FCC News Brief - September 25, 2017

Eric Staats reports for the Naples Daily News – “Key parts of Collier County’s drainage system remain overwhelmed by Hurricane Irma floodwaters more than a week after the storm struck. The South Florida Water Management District began using additional pumping capacity over the weekend to more quickly lower water levels in the Cocohatchee and Golden Gate canal systems. Those canals empty into the Gulf of Mexico through Wiggins Pass and Naples Bay, raising questions about water quality along the coast… In all, those pumps are moving about 2,000 gallons of water per second out to the Gulf of Mexico, Smith (of SFWMD) said… [T]he pumps are not expected to help reduce floodwaters in eastern Bonita Springs, where water reached mailbox height in some neighborhoods. The district has been working with Lee County to determine whether water managers can help without making matters worse downstream… The Florida Department of Health in Collier plans to test water for bacteria… at 12 spots along the beach… Collier utilities managers have reported sewage system overflows countywide in the wake of Irma… A water conservation order is in effect in Collier to keep water out of the sewer system… County pollution control manager Danette Kinaszczuk said water being dumped into the Gulf could look dark because it is carrying sediment and organic matter churned up by Irma. ‘There’s a ton of water going out, and it’s often turbid,’ she said.” Read Hurricane Irma: Collier drainage system still overwhelmed more than a week after storm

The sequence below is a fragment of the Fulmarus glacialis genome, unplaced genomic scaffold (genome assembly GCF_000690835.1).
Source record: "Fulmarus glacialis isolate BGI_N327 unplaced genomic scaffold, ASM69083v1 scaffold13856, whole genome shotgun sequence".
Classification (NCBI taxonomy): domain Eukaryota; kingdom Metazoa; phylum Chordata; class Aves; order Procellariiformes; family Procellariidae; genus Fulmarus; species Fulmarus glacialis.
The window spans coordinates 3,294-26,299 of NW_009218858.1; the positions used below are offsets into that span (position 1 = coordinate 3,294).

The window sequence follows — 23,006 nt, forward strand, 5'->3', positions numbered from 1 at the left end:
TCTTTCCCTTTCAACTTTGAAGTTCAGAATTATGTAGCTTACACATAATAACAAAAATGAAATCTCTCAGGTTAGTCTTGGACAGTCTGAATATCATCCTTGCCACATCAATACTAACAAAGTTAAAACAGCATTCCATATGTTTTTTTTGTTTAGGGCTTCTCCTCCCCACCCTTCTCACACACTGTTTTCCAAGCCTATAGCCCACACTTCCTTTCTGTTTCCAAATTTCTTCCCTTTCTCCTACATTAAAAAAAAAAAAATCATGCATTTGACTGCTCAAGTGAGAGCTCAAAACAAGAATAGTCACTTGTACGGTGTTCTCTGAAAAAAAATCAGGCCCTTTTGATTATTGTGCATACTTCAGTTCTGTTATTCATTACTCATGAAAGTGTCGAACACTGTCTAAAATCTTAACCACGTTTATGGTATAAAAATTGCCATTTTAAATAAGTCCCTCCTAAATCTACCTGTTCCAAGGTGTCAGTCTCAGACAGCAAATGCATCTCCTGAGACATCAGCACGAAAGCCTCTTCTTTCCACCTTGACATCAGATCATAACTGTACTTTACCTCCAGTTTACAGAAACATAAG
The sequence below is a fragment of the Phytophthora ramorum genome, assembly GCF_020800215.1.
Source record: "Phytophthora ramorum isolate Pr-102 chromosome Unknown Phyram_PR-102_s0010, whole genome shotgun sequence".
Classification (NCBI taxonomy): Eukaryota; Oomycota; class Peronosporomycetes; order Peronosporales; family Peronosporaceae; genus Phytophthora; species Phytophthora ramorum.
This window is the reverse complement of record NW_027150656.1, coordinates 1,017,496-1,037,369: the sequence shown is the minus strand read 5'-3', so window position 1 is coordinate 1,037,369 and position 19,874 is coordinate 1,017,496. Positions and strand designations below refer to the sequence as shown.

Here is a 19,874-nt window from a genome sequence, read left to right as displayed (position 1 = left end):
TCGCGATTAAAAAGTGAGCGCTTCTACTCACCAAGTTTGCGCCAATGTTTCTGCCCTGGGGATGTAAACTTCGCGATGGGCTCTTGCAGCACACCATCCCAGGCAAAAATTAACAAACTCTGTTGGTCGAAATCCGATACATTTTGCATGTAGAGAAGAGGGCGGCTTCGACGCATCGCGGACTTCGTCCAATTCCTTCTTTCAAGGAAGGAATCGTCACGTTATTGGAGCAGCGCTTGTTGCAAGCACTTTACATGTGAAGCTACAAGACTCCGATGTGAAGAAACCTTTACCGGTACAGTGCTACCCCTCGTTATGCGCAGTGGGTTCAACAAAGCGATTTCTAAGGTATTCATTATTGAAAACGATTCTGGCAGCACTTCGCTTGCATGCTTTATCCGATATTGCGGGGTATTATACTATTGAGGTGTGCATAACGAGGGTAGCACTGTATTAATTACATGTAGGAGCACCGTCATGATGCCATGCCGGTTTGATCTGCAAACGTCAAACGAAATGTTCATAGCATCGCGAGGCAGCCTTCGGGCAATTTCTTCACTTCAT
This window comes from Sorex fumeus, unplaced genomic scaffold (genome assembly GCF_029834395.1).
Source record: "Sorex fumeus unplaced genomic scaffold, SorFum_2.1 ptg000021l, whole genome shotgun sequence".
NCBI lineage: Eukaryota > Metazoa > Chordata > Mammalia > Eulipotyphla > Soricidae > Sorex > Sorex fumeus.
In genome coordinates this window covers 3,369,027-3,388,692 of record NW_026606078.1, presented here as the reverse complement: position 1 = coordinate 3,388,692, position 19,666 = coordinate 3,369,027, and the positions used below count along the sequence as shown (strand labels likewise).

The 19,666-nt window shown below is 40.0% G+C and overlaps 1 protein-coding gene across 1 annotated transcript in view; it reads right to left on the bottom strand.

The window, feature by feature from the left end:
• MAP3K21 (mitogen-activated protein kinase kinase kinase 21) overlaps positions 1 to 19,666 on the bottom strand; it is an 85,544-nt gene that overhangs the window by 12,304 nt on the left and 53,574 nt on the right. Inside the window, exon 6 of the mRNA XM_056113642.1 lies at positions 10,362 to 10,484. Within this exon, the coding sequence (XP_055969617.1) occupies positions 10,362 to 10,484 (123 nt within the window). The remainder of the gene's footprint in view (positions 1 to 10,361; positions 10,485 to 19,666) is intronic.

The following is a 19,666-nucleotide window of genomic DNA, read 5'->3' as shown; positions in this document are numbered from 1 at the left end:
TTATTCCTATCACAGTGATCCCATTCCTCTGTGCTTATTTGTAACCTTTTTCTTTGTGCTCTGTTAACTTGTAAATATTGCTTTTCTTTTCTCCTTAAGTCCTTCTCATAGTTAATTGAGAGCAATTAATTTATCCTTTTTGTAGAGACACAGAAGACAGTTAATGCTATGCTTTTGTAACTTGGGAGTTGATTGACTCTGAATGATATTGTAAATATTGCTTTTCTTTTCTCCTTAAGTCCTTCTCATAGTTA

Amy Green reports for WMFE – “For most Floridians life is near normal more than a week after Irma, but for residents on some of the state’s biggest waterways the ordeal isn’t over… [T]her are new fears about flooding… Lake Okeechobee is expected to rise to near historic heights, and water managers are rushing to drain the… lake before too much water pressures its aging earthen dike… Along the St. Johns homeowners on lakes Harney and Jesup have experienced flooding, and more is possible… Managers are diverting water from the river’s headwaters in central Florida to the Indian River Lagoon to help ease the deluge.” Read After Irma, New Flooding Along Major Florida Waterways

Krista Torralva reports for the Orlando Sentinel – “Homeowners along West Kelly Park Road in Apopka worry they’ll be the next to helplessly watch their houses slip into the ground after two large sinkholes half a mile away opened up two days apart… Residents should expect one or two more sinkholes in the next couple weeks, [Devo Seereeram, Orange County sinkhole consultant and engineer] said. Sinkholes come in batches in the aftermath of a large storm like Hurricane Irma… Since Hurricane Irma stormed through Central Florida…, 56 sinkholes have been reported in Ocala… The deluge of rain triggers the sinkholes… The sinkholes should stop as the rain settles into the ground, which could take about a month after the storm, he said.” Read Residents along Apopka road worry about sinkholes after a second, larger one opens